Imagine a physiological love triangle: in one corner, a force with the weight of millions of years of evolutionary programming trained on preventing runaway replication; in the other, the set of epigenetic regulators that must maintain the ability of stem cells to churn out whatever kind of cell they need to. At first glance, the two couldn’t be more different, but in their fight for the fate of the cell, they’re tied together by one unlikely mutual interest–cellular senescence.
The conflict can be summarized as follows. The epigenetic regulators, when induced in a normal non-stem cell by scientists hoping to cause pluripotency, inevitably cause cellular damage in their efforts to erase the identifying markers of the cell. This alerts the tumor suppressors, who have their ears pricked for just this kind of threat, so they can stop mutant cells from dividing before things get out of hand. The cell goes on lockdown by senescing, cutting off all potential for replication, but not going so far as self-destruction.
You’d think that would be the end of the story–surely senescence is on the side of the tumor suppressors. But scientists have found that populations of cells displaying more senescence are actually easier to reprogram to pluripotency. So why would a stopgap designed to halt proliferation help cells become more proliferative?
A turncoat tumor suppressor
The world of cell reprogramming was in for even more of a surprise when it found, while trying to improve the notorious inefficiency of the reprogramming process, that knocking out the p16 tumor suppressor gene backfired and prevented reprogramming. P16 was the second most commonly mutated gene in cancers, after the p53 gene, and both involved slamming the brakes on a particular spot in the cell cycle. But removing p53, unlike its brother in arms, turned out to be quite helpful for reprogramming.
This radical difference in apparently similar mechanisms was laid plain in a recent study that contrasted the effects of removing each tumor suppressor before attempting reprogramming. After treatment, tissue from mice that were null for the p16 gene had only around 0.05% of cells turn up positive for NANOG (a marker of successful reprogramming). In contrast, tissue from p53-null mice turned up around 0.9% positive, while control tissue hovered around 0.2%.
Could the difference be attributable to the fact that p16 helped maintain senescence? Researchers tested this by knocking out another tumor suppressor, p21, which inhibits the cell cycle and also has a hand in senescence. But they found that, like p53-null tissue, cells that were null for p21 had substantially better reprogramming efficiency, casting doubt on the idea of a central role for senescence in the effect.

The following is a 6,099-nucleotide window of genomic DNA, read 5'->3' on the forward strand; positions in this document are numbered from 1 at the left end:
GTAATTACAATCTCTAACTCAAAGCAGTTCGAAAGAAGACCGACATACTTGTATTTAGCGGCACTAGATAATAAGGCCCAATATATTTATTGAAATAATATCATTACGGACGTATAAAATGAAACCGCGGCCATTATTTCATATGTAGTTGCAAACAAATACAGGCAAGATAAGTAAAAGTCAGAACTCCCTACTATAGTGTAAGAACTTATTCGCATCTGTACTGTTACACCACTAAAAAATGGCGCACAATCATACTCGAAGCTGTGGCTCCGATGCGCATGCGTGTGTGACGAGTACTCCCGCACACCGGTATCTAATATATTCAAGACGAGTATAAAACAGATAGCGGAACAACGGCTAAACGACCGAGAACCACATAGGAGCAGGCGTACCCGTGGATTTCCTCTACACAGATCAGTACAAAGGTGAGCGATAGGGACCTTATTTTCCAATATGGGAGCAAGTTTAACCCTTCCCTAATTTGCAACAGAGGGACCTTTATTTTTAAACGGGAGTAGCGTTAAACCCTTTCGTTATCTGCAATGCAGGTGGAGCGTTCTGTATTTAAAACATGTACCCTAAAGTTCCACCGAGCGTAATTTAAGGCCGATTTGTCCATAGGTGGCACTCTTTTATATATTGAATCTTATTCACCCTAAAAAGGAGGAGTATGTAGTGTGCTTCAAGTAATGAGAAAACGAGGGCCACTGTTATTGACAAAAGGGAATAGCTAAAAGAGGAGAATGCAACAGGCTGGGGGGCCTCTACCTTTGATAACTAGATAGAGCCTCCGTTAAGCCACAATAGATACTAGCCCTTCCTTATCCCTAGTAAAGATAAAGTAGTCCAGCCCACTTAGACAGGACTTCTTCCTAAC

Secretions both sinister and salutary
There was one other critical difference between the p16-null and p53-null tissues: the SASP. The SASP, or “senescence-associated secretory phenotype”, is an inflammatory cocktail of cytokines, growth factors and proteases which oozes from a senescent cell like the stink of rot from a corpse. It’s likely that this response developed as part of a repair strategy after injury, as if the damaged cell were attempting to signal to its neighbors that it was out of commission and needed to be cleared and replaced.
Unlike p21 and p53, which both negatively regulated the SASP, p16 seemed to strengthen it. And while it seemed like senescence did, in fact, constitute a barrier to reprogramming in any individual cell it took hold of, the environment around such cells immediately became much more fertile ground. In particular, one critical component of the SASP–a cytokine by the name of interleukin 6–could apparently make or break reprogramming.
This was especially clear in light of the differences between male and female mice. The researchers just couldn’t get reprogramming to take as well in young females, a disparity that was surely due to the fact that estrogen inhibits interleukin 6, and reduces the SASP in general. Once estrogen declined in old females, the sex difference shrank dramatically, enabling relatively efficient reprogramming in both sexes.
The practicality of incorporating interleukin 6 or other members of the SASP into therapeutic reprogramming approaches remains to be seen. While the improvements made by the above study were notable, reprogramming was still only completely successful in a tiny minority of cells. Cellular reprogramming still has a long way to go before approaches using tissue engineering or even in vivo reprogramming could see cost-effective implementation in the clinical world.